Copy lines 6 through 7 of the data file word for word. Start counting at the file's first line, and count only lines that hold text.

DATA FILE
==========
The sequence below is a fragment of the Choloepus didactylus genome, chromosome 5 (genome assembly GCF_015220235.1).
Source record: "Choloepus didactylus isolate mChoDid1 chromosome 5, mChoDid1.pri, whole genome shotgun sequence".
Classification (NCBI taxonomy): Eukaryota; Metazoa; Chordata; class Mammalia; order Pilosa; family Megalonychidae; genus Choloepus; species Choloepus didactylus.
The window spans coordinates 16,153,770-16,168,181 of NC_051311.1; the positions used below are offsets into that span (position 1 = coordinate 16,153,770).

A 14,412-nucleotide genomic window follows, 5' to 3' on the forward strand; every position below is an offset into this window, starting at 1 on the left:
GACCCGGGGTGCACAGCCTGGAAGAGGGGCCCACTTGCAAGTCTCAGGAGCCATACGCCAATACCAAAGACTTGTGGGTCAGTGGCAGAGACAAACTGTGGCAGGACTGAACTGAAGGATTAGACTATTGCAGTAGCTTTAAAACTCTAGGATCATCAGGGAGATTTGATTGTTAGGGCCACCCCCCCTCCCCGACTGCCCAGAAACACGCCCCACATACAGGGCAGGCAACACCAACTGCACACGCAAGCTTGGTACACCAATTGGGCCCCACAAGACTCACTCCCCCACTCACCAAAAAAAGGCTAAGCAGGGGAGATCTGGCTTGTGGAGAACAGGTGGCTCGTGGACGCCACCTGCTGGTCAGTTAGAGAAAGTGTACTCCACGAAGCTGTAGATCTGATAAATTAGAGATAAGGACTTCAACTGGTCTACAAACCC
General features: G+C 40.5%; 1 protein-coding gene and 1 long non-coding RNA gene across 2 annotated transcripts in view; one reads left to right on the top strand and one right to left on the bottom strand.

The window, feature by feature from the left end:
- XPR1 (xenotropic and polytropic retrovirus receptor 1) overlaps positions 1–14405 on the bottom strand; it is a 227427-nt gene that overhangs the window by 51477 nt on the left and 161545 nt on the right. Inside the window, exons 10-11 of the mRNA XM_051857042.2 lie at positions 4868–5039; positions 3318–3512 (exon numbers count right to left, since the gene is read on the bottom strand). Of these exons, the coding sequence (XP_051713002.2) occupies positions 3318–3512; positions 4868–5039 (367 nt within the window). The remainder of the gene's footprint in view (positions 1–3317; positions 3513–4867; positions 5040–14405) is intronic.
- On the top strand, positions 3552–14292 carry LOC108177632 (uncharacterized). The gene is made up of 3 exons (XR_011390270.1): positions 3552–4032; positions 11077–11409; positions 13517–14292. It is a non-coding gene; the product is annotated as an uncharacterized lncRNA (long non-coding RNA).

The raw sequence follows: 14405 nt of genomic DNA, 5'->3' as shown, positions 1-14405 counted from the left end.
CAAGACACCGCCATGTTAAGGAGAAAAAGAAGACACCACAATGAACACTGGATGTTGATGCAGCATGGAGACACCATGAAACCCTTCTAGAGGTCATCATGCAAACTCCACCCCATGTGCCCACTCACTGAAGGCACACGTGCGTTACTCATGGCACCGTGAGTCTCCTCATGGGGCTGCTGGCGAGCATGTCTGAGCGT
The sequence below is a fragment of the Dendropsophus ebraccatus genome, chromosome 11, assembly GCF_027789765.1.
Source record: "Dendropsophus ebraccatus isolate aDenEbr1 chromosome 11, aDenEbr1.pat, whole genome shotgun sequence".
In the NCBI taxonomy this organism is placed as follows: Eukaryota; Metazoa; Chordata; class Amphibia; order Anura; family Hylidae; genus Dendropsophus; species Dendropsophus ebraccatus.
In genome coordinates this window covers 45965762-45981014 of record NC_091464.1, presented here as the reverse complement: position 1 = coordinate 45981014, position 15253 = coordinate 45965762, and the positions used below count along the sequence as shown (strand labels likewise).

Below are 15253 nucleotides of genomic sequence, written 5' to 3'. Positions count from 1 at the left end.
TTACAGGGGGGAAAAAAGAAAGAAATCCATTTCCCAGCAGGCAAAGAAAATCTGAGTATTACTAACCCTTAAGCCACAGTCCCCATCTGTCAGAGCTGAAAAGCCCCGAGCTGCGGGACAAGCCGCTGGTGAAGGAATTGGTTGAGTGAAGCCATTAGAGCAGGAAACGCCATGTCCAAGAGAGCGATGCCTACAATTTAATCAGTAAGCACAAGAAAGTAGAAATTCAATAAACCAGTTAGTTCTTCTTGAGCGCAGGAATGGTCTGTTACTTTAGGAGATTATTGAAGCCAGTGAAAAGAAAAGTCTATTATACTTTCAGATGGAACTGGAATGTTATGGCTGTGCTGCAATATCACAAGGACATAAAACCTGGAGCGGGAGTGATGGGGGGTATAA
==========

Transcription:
GACCCGGGGTGCACAGCCTGGAAGAGGGGCCCACTTGCAAGTCTCAGGAGCCATACGCCAATACCAAAGACTTGTGGGTCAGTGGCAGAGACAAACTGTGGCAGGACTGAACTGAAGGATTAGACTATTGCAGTAGCTTTAAAACTCTAGGATCATCAGGGAGATTTGATTGTTAGGGCCACCCCCCCTCCCCGACTGCCCAGAAACACGCCCCACATACAGGGCAGGCAACACCAACTGCACACGCAAGCTTGGTACACCAATTGGGCCCCACAAGACTCACTCCCCCACTCACCAAAAAAAGGCTAAGCAGGGGAGATCTGGCTTGTGGAGAACAGGTGGCTCGTGGACGCCACCTGCTGGTCAGTTAGAGAAAGTGTACTCCACGAAGCTGTAGATCTGATAAATTAGAGATAAGGACTTCAACTGGTCTACAAACCC
General features: G+C 40.5%; 1 protein-coding gene and 1 long non-coding RNA gene across 2 annotated transcripts in view; one reads left to right on the top strand and one right to left on the bottom strand.